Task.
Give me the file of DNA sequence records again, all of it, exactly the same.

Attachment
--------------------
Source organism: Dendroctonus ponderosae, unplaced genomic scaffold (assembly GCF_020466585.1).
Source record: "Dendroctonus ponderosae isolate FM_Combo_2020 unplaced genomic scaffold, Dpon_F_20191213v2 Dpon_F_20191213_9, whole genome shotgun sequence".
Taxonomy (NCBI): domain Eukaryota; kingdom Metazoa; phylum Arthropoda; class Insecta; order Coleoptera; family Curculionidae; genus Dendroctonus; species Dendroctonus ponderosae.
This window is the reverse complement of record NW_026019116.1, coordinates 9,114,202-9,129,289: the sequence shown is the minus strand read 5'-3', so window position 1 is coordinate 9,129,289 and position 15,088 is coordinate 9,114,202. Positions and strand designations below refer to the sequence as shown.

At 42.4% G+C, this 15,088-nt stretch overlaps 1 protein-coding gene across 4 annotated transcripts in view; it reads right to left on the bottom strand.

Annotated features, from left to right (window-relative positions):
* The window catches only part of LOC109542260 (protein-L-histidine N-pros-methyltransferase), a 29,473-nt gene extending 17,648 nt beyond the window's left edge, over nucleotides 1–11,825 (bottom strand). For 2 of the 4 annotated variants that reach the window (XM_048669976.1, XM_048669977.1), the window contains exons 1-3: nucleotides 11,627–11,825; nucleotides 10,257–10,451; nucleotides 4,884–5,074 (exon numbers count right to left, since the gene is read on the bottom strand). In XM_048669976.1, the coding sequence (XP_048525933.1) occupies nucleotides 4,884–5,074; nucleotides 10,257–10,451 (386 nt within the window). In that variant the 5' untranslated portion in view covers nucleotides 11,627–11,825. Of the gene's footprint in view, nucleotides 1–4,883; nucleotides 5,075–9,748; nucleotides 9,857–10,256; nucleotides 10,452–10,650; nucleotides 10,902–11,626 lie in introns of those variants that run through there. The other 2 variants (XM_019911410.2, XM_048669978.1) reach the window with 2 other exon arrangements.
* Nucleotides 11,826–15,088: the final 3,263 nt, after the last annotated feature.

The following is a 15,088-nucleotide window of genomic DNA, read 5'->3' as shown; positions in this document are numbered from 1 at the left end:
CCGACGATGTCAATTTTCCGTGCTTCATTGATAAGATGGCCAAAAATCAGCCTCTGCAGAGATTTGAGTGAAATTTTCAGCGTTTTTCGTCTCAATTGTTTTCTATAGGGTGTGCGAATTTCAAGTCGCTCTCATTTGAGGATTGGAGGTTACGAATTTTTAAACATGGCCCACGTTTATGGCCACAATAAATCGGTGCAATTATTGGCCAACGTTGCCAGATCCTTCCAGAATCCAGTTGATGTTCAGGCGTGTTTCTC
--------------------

Source organism: Dendroctonus ponderosae, unplaced genomic scaffold (assembly GCF_020466585.1).
Source record: "Dendroctonus ponderosae isolate FM_Combo_2020 unplaced genomic scaffold, Dpon_F_20191213v2 Dpon_F_20191213_9, whole genome shotgun sequence".
Taxonomy (NCBI): domain Eukaryota; kingdom Metazoa; phylum Arthropoda; class Insecta; order Coleoptera; family Curculionidae; genus Dendroctonus; species Dendroctonus ponderosae.
This window is the reverse complement of record NW_026019116.1, coordinates 9,114,202-9,129,289: the sequence shown is the minus strand read 5'-3', so window position 1 is coordinate 9,129,289 and position 15,088 is coordinate 9,114,202. Positions and strand designations below refer to the sequence as shown.

At 42.4% G+C, this 15,088-nt stretch overlaps 1 protein-coding gene across 4 annotated transcripts in view; it reads right to left on the bottom strand.

Annotated features, from left to right (window-relative positions):
* The window catches only part of LOC109542260 (protein-L-histidine N-pros-methyltransferase), a 29,473-nt gene extending 17,648 nt beyond the window's left edge, over nucleotides 1–11,825 (bottom strand). For 2 of the 4 annotated variants that reach the window (XM_048669976.1, XM_048669977.1), the window contains exons 1-3: nucleotides 11,627–11,825; nucleotides 10,257–10,451; nucleotides 4,884–5,074 (exon numbers count right to left, since the gene is read on the bottom strand). In XM_048669976.1, the coding sequence (XP_048525933.1) occupies nucleotides 4,884–5,074; nucleotides 10,257–10,451 (386 nt within the window). In that variant the 5' untranslated portion in view covers nucleotides 11,627–11,825. Of the gene's footprint in view, nucleotides 1–4,883; nucleotides 5,075–9,748; nucleotides 9,857–10,256; nucleotides 10,452–10,650; nucleotides 10,902–11,626 lie in introns of those variants that run through there. The other 2 variants (XM_019911410.2, XM_048669978.1) reach the window with 2 other exon arrangements.
* Nucleotides 11,826–15,088: the final 3,263 nt, after the last annotated feature.

The following is a 15,088-nucleotide window of genomic DNA, read 5'->3' as shown; positions in this document are numbered from 1 at the left end:
CCGACGATGTCAATTTTCCGTGCTTCATTGATAAGATGGCCAAAAATCAGCCTCTGCAGAGATTTGAGTGAAATTTTCAGCGTTTTTCGTCTCAATTGTTTTCTATAGGGTGTGCGAATTTCAAGTCGCTCTCATTTGAGGATTGGAGGTTACGAATTTTTAAACATGGCCCACGTTTATGGCCACAATAAATCGGTGCAATTATTGGCCAACGTTGCCAGATCCTTCCAGAATCCAGTTGATGTTCAGGCGTGTTTCTC